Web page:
Conservatism (US Politics)

Op-Ed Columnist: Thank You, Jeff Flake

Google+ Pinterest LinkedIn Tumblr

Well, I don’t know what Flake wants me to think, but I believe he behaved heroically on Tuesday. ThinkProgress sniped that it’s easy to criticize the president when your 18 percent approval rating precludes re-election. But while Flake has long had relatively low approval ratings, they really cratered precisely because of his opposition to Trump.

It’s certainly true that Flake has voted with Trump to advance right-wing policies, most of which I find morally repulsive. But Flake is extremely conservative — as of 2016, the American Conservative Union gave him a 93 percent lifetime rating, a score comparable to that of Jeff Sessions. The senator believed in the policies he was voting for; from his point of view, there was no valor in opposing them. All the same, he’s now arguing that telling the truth about Trump is more important than enacting his most cherished political priorities. In doing so, he’s sacrificed a career he’s spent a lifetime building. He’s given more than most to the fight against Trump and Trumpism.

Indeed, as much as I hate Flake’s politics, I suspect there’s a connection between his intense political commitments and his bravery. Not long ago, I spoke to Eyal Press, the author of “Beautiful Souls: The Courage and Conscience of Ordinary People in Extraordinary Times,” a book about those who resist immoral authorities and institutions. We tend, Press told me, to “think of these people as iconoclasts, or imagine that they are somehow people with a kind of oppositional spirit,” but in fact, most of them are true believers in the purported ideals of their organizations. It’s because they value those ideals so highly, he said, that they’re moved to break ranks when they see them tarnished.

To recognize the role of Flake’s conservative principles in fueling his dissent is not to absolve the conservative movement for Trump. For decades, Republicans have stoked the culture war to win the support of people hurt by their economic policies. Under the guise of pushing back against left-wing bias, the right has systematically tried to discredit all objective sources of information, ushering in a berserk reactionary postmodernism in which truth loses its meaning. And though the Republican Party’s racial appeals used to be more coded, it’s been capitalizing on white resentment for a long time.

All the same, Trump is not just a vulgar version of a normal conservative. His authoritarianism threatens libertarian ideals as well as progressive ones, he’s personally repugnant in ways that transcend politics, and his incompetence endangers us all. There’s no contradiction between abhorring conservatism and being grateful to the conservatives who stand up to Trump.

Some who’ve criticized Flake have said that, rather than quitting, he should defend his principles in a primary fight. Maybe, but even the strongest-minded people can’t avoid tailoring their words and actions to suit the exigencies of political campaigns. The need to be re-elected can too easily become an excuse not to act.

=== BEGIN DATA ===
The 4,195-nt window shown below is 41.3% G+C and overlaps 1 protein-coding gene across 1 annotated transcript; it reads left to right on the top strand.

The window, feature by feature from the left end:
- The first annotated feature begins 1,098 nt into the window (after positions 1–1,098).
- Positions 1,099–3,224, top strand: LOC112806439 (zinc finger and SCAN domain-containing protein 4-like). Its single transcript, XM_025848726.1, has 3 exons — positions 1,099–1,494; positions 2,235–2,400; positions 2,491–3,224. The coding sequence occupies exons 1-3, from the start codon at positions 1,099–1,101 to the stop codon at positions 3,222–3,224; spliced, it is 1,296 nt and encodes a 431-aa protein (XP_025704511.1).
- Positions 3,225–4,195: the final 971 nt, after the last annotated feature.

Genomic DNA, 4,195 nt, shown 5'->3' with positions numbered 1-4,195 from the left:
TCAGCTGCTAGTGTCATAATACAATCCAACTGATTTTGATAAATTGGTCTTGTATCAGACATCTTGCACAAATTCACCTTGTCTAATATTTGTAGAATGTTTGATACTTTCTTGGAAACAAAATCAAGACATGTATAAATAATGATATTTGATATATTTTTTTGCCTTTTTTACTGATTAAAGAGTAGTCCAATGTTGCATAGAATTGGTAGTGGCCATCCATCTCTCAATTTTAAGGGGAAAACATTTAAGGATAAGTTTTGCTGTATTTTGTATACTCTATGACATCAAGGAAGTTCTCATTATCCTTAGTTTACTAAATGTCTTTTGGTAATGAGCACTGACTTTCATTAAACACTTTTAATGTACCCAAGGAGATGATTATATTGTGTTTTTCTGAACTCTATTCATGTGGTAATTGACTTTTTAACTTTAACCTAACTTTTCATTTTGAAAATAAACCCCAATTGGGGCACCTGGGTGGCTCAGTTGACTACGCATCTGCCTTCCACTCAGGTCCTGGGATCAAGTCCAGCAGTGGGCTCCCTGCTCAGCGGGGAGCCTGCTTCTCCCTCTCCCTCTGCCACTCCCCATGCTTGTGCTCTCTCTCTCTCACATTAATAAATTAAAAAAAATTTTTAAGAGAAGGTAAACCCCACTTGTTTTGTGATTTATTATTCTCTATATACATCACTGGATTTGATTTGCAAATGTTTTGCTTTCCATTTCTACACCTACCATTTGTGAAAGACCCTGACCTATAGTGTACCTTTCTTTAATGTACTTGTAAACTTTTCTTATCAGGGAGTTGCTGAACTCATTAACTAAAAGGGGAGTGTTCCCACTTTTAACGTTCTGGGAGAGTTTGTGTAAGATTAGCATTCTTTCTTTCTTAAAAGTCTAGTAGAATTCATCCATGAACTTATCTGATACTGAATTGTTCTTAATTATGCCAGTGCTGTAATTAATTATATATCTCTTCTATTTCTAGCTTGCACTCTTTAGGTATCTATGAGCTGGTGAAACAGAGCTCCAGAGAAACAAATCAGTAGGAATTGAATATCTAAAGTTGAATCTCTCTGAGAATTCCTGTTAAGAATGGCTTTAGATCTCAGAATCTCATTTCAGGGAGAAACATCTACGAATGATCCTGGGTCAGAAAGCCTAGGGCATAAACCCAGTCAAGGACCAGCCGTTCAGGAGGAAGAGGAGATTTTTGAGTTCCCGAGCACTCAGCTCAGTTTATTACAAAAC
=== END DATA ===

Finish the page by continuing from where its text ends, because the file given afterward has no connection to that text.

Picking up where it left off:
Talking to a Republican Trump critic recently, I asked, as I often do, how his Republican friends in Congress live with themselves. He said some justify their silence by saying that if they speak out, they could be replaced by Trumpist lunatics. They’re not wrong, but they’re also offering up a common rationale for perpetual acquiescence. As Masha Gessen wrote right after the election, those who collaborate with authoritarianism often insist that they’re trying to ameliorate its excesses. There are always reasons not to speak up for what’s right.

Now that they’ve spoken, the next step for Flake, Corker, Senator John McCain and other Republicans who hope to be remembered kindly by history is to act. Corker, the head of the Senate Foreign Relations Committee, could hold hearings into how Trump has already eroded America’s position worldwide.

Both Corker and Flake should be willing to support legislation protecting the investigation of Robert Mueller, the special counsel, into Trump’s ties to Russia. They should also back legislation to curb the president’s ability to launch nuclear weapons unilaterally, and leave the door open to supporting impeachment.

In his speech, Flake promised to use his remaining 14 months in office standing up and speaking out “as if our country depends on it.” If he fails to do that, he’ll deserve progressive dismissals. But while a stirring anti-Trump speech is not enough, it’s a start. The resistance needs all the help it can get.

Continue reading the main story

Wendy Pettit

Wendy Pettit is a writer for NYT and writes for other publications on her spare time. She lives in Chicago with her husband and her dog Zuko.

Write A Comment

%d bloggers like this: